Oh no, you won’t,” said the little red hen. “I planted the seed, I cut the corn, I took it to the mill to be made into flour, and I made the bread, all by myself. I shall now eat the loaf all by myself.”

The pig, the duck and the cat all stood and watched as the little red hen began to eat the loaf all by herself. The first bite was delicious but just then the Eagle swooped in from high above and looked at the scene of the little red hen eating her delicious bread with the cat, the pig and the duck watching her and they looked very hungry.

“Who’s bread is this?” asked the Eagle.

“It is mine.” said the little red hen.

“The others are hungry.” said the Eagle. “Why aren’t you sharing this bounty with them?”

“I asked them to help but none of them would.” said the little red hen as she prepared to take another bite. “I planted the seed, I cut the corn, I took it to the mill to be made into flour, and I made the bread all by myself.”

“You didn’t make that bread yourself!” said the Eagle. “Is not the land owned by all and what about the sun and the rain? Did not the community build the road on which you walked to the mill? Is not the mill a co-op built with funding from the community? And what of the gas that came through the pipeline that heated your stove to bake the bread? Is it not pumped from the ground the community owns? No, little red hen, you did not make that bread on your own.”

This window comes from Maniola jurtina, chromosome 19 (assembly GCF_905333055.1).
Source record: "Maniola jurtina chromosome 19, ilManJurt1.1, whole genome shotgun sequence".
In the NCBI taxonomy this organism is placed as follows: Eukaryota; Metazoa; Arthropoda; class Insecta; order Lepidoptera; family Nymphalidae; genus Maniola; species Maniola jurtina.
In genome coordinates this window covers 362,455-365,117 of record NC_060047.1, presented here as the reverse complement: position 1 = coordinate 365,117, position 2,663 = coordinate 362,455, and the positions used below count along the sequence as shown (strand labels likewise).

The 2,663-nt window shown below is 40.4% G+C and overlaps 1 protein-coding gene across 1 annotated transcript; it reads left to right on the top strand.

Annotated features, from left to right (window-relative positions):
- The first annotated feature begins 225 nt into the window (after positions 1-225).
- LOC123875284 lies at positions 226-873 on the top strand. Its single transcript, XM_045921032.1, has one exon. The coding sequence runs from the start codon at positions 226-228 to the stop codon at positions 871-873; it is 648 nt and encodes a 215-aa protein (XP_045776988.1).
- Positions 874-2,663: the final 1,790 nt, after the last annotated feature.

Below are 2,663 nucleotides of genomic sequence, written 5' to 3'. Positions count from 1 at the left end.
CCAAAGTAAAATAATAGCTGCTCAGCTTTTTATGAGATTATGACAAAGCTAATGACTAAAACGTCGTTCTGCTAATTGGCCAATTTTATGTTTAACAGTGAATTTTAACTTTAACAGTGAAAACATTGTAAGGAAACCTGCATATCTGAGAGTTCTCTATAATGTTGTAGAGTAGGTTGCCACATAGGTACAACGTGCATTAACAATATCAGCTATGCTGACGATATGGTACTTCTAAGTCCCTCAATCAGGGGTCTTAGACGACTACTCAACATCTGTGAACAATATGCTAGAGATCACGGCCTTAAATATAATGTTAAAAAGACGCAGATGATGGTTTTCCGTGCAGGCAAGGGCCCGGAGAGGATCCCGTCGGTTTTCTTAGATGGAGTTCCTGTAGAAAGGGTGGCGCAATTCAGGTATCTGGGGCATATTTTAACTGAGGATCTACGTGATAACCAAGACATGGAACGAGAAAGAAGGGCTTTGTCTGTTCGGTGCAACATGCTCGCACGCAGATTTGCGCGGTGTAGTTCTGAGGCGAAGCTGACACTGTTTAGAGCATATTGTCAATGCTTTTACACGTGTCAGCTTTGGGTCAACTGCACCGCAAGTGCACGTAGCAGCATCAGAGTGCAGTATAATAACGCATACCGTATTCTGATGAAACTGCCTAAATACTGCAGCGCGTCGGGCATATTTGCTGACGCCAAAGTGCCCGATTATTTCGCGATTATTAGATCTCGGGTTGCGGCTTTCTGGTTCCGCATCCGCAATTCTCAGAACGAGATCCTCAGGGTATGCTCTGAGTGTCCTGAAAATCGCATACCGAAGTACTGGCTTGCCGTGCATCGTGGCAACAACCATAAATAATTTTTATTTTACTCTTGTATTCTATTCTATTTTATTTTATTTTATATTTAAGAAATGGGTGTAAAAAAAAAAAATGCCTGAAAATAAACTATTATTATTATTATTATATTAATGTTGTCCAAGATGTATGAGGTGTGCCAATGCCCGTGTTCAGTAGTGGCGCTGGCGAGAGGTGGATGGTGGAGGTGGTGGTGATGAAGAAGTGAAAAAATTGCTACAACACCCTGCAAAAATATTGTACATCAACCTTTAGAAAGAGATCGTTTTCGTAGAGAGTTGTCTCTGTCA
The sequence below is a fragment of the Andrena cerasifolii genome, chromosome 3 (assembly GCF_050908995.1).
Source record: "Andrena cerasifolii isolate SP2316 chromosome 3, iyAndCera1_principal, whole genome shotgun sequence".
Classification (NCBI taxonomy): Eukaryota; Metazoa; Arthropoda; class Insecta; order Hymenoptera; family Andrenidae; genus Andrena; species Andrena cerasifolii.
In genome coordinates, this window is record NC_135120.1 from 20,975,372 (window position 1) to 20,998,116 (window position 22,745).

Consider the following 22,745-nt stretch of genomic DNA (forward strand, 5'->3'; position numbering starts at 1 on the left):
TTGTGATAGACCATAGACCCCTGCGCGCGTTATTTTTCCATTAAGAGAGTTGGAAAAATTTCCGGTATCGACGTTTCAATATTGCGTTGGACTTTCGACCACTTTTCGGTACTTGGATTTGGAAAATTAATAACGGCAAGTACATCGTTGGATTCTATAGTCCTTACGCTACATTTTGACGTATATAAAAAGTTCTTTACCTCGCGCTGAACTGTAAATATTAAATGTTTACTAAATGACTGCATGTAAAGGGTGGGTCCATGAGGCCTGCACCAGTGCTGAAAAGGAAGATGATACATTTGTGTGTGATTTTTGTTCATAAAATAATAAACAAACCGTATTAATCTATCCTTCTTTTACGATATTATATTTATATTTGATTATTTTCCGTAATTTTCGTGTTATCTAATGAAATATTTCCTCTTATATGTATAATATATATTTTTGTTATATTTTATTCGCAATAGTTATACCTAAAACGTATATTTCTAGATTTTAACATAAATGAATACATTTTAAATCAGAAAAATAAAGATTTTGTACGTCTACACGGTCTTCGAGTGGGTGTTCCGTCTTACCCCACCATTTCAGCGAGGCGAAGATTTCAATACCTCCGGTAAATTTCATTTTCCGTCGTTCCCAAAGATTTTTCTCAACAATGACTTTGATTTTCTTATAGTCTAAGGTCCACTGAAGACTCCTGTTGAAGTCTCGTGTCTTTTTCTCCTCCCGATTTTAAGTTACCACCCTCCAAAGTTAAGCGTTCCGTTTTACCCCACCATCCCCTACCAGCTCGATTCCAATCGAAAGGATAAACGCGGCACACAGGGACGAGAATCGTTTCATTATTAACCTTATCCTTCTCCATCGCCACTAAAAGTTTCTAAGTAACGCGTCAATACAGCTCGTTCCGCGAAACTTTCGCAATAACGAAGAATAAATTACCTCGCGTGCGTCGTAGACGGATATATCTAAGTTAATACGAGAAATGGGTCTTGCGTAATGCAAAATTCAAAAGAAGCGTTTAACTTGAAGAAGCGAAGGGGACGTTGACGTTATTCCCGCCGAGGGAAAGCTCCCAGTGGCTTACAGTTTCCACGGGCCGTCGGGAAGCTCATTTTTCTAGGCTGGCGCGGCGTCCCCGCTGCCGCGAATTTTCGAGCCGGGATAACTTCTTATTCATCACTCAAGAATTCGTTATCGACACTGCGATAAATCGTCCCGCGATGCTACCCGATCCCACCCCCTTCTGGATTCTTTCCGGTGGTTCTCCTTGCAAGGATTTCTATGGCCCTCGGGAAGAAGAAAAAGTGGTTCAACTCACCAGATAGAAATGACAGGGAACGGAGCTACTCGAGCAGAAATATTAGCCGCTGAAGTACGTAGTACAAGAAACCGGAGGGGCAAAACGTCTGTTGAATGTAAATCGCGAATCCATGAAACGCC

And with that statement the Eagle took the loaf of bread away from the little red hen and ripped it half and as he ate the first half he ripped the other into three equal parts and gave one to the pig who gobbled it up at once, one to the cat who purred as he ate it, and one to the duck who quacked in delight at the wonderful taste of the bread.

“But what about me?” said the little red hen. “Where is my piece?” “what of my labor?”

“You were greedy!” said the Eagle. “If you want your share then you will have to plant more seed, cut the corn, take it to mill, and bake it into bread, but the next time you will know that YOU did not make it and that it belongs to all. You will share it or again you will have none.”

The Eagle then leaped into the air and flew high above circling and watching. The pig went back to wallow in his mud, the cat back to lay in the sunny spot, and the duck back to swimming in the pond. All of them chuckling at the little red hen who had thought that she had made the bread herself.

“I will never make bread again or perform any kind of labor if others may reap but don’t have to work!” said the little red hen to herself. And true to her word she never cleaned the little house again and all the animals lived in filth. The very next winter all the animals starved to death for the lack of bread.

2 thoughts on “A Modern Version of "The Little Red Hen"

  1. Anonymous

    ANB, what’s up with the comments on your main blog? I posted some very interesting news from the GXP novel there and it’s like it’s gone down a black hole or something.

    Reply